A new paper, pointed out by Timo Hämeranta, has appeared that further documents the vulnerability of the western United States to drought, even in the absence of human climate forcings.
Stone, Jeffery R., and Sherilyn C. Fritz, 2006. Multidecadal drought and
Holocene climate instability in the Rocky Mountains. Geology Vol. 34, No
5, pp. 409-412, May 2006
The Abstract reads,
“Time series analysis of a diatom-inferred drought record suggests that Holocene hydroclimate of the northern Rocky Mountains has been characterized by oscillation between two mean climate states. The dominant climate state was initiated at the onset of the Holocene (ca. 11 ka); under this climate state, drought was strongly cyclic, recurring at frequencies that are similar to twentieth century multidecadal phase changes of the Pacific Decadal Oscillation. This pattern remained consistent throughout much of the mid-Holocene, continuing until ca. 4.5 ka. After this time the mean climate state changed, and drought recurrence became unstable; periods of cyclic drought alternated with periods of less predictable drought. The timing of this shift in climate was coincident with widespread severe drought in the mid-continent of North America. Overall, the strongest periodicity in severe drought occurred during the mid-Holocene, when temperatures in the northern Rocky Mountains were warmer than today.”
This paper further illustrates why a focus on vulnerability, as an inclusive framework to assess risk is so useful. Relying on multi-decadal global climate model projections to plan for what could happen in the future is very risky, as the climate clearly can respond even to natural climate forcings and feedbacks in complex ways. A reoccurrence of prehistoric droughts today would result in enormous social and environmental consequences.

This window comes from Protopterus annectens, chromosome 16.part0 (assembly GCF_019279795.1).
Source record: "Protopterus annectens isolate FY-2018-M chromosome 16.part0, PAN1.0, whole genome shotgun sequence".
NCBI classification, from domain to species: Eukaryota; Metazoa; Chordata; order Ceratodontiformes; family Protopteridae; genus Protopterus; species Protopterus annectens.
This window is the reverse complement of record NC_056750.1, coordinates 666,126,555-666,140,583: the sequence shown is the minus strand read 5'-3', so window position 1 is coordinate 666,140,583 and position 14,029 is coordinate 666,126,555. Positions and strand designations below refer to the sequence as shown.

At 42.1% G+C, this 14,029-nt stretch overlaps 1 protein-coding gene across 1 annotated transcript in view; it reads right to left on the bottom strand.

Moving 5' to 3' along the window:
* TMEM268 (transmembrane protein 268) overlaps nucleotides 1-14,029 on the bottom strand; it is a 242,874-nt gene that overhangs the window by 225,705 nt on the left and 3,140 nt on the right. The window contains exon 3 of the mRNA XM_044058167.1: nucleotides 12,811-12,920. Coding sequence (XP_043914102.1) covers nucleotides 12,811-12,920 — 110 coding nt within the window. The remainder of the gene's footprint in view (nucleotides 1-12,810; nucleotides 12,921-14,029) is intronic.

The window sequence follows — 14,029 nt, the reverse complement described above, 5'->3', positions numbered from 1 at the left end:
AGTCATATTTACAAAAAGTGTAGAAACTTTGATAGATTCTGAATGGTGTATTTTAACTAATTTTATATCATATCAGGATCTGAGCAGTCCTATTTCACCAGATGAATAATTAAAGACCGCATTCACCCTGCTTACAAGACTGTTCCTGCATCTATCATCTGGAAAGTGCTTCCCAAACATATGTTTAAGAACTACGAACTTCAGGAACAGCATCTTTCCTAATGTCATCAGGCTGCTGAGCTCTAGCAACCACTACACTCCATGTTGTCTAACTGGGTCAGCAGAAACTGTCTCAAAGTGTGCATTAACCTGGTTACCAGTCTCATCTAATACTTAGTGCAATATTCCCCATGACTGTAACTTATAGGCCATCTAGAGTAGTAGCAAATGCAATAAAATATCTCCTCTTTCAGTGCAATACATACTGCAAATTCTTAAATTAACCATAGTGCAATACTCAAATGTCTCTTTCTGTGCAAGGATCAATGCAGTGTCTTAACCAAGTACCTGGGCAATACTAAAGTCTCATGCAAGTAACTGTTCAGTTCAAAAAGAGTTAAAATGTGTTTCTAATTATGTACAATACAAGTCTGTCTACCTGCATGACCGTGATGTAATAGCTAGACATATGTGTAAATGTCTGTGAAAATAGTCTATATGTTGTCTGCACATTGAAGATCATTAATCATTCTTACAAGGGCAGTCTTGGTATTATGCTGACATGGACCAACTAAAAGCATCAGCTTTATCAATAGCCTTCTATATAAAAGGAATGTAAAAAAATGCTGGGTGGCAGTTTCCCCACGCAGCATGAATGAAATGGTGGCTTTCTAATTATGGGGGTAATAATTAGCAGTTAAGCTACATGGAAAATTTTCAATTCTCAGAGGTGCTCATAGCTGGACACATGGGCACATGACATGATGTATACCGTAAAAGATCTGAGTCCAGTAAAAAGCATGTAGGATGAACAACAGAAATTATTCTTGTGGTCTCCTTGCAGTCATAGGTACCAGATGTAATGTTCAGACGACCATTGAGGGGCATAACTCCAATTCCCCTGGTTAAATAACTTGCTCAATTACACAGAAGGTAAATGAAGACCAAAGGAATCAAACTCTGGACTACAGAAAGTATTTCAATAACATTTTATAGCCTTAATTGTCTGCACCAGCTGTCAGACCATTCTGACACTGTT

As we have shown in our paper
Pielke Sr., R.A., N. Doesken, O. Bliss, T. Green, C. Chaffin, J.D. Salas, C. Woodhouse, J.L. Lukas, and K. Wolter, 2005: Drought 2002 in Colorado – An unprecedented drought or a routine drought? Pure Appl. Geophys., Special Issue in honor of Prof. Singh, 162, 1455-1479, doi:10.1007/200024-005-2679-6.
the state of Colorado was affected by the 2002 drought out of proportion to its intensity. This event illustrated that we are more vulnerable to drought today, than with the same dry conditions in the past. Regardless of the extent of human intervention in the climate system, this sobering assessment indicates that we need to prepare for long term drought in the West, regardless of the global model projections.